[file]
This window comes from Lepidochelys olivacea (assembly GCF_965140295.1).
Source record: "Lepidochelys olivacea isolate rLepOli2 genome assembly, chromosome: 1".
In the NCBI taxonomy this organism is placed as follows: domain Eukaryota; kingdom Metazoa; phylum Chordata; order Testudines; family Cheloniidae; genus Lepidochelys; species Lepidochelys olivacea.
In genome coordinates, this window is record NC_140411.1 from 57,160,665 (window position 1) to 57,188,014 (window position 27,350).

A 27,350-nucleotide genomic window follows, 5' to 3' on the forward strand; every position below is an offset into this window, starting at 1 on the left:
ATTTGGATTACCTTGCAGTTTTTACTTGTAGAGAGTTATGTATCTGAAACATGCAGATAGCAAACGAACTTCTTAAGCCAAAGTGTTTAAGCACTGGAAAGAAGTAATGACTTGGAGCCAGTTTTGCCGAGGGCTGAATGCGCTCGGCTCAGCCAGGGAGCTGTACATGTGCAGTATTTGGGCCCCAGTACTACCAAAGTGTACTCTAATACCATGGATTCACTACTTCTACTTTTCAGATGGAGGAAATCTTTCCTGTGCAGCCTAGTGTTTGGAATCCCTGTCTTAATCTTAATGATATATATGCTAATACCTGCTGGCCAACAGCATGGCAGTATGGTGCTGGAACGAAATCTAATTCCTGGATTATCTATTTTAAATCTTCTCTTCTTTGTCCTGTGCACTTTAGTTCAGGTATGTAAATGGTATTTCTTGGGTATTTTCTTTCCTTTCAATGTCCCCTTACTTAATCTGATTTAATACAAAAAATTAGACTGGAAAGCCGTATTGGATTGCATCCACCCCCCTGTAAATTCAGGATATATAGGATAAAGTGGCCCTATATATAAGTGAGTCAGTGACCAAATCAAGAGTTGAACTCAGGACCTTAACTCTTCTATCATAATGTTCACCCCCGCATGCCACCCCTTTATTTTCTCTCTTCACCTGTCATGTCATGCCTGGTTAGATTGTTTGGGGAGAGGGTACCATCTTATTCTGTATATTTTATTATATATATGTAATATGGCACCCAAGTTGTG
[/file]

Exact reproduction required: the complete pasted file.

This window comes from Lepidochelys olivacea (assembly GCF_965140295.1).
Source record: "Lepidochelys olivacea isolate rLepOli2 genome assembly, chromosome: 1".
In the NCBI taxonomy this organism is placed as follows: domain Eukaryota; kingdom Metazoa; phylum Chordata; order Testudines; family Cheloniidae; genus Lepidochelys; species Lepidochelys olivacea.
In genome coordinates, this window is record NC_140411.1 from 57,160,665 (window position 1) to 57,188,014 (window position 27,350).

A 27,350-nucleotide genomic window follows, 5' to 3' on the forward strand; every position below is an offset into this window, starting at 1 on the left:
ATTTGGATTACCTTGCAGTTTTTACTTGTAGAGAGTTATGTATCTGAAACATGCAGATAGCAAACGAACTTCTTAAGCCAAAGTGTTTAAGCACTGGAAAGAAGTAATGACTTGGAGCCAGTTTTGCCGAGGGCTGAATGCGCTCGGCTCAGCCAGGGAGCTGTACATGTGCAGTATTTGGGCCCCAGTACTACCAAAGTGTACTCTAATACCATGGATTCACTACTTCTACTTTTCAGATGGAGGAAATCTTTCCTGTGCAGCCTAGTGTTTGGAATCCCTGTCTTAATCTTAATGATATATATGCTAATACCTGCTGGCCAACAGCATGGCAGTATGGTGCTGGAACGAAATCTAATTCCTGGATTATCTATTTTAAATCTTCTCTTCTTTGTCCTGTGCACTTTAGTTCAGGTATGTAAATGGTATTTCTTGGGTATTTTCTTTCCTTTCAATGTCCCCTTACTTAATCTGATTTAATACAAAAAATTAGACTGGAAAGCCGTATTGGATTGCATCCACCCCCCTGTAAATTCAGGATATATAGGATAAAGTGGCCCTATATATAAGTGAGTCAGTGACCAAATCAAGAGTTGAACTCAGGACCTTAACTCTTCTATCATAATGTTCACCCCCGCATGCCACCCCTTTATTTTCTCTCTTCACCTGTCATGTCATGCCTGGTTAGATTGTTTGGGGAGAGGGTACCATCTTATTCTGTATATTTTATTATATATATGTAATATGGCACCCAAGTTGTG